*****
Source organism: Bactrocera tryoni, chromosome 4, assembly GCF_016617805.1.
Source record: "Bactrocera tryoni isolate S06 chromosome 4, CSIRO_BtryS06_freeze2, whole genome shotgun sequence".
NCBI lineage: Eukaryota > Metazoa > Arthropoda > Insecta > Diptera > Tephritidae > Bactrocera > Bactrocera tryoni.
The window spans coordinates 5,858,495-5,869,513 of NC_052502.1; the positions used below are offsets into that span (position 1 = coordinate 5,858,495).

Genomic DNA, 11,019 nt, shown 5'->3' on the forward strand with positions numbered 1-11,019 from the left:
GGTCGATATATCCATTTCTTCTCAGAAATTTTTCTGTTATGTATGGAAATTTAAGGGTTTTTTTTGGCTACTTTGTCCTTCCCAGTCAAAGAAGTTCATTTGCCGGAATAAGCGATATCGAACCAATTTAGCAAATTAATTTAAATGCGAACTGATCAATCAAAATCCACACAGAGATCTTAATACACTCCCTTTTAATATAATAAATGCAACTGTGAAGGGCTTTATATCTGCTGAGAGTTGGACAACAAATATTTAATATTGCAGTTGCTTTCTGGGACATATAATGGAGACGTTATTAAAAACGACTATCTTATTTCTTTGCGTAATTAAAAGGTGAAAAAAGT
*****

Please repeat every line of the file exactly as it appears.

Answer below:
Source organism: Bactrocera tryoni, chromosome 4, assembly GCF_016617805.1.
Source record: "Bactrocera tryoni isolate S06 chromosome 4, CSIRO_BtryS06_freeze2, whole genome shotgun sequence".
NCBI lineage: Eukaryota > Metazoa > Arthropoda > Insecta > Diptera > Tephritidae > Bactrocera > Bactrocera tryoni.
The window spans coordinates 5,858,495-5,869,513 of NC_052502.1; the positions used below are offsets into that span (position 1 = coordinate 5,858,495).

Genomic DNA, 11,019 nt, shown 5'->3' on the forward strand with positions numbered 1-11,019 from the left:
GGTCGATATATCCATTTCTTCTCAGAAATTTTTCTGTTATGTATGGAAATTTAAGGGTTTTTTTTGGCTACTTTGTCCTTCCCAGTCAAAGAAGTTCATTTGCCGGAATAAGCGATATCGAACCAATTTAGCAAATTAATTTAAATGCGAACTGATCAATCAAAATCCACACAGAGATCTTAATACACTCCCTTTTAATATAATAAATGCAACTGTGAAGGGCTTTATATCTGCTGAGAGTTGGACAACAAATATTTAATATTGCAGTTGCTTTCTGGGACATATAATGGAGACGTTATTAAAAACGACTATCTTATTTCTTTGCGTAATTAAAAGGTGAAAAAAGT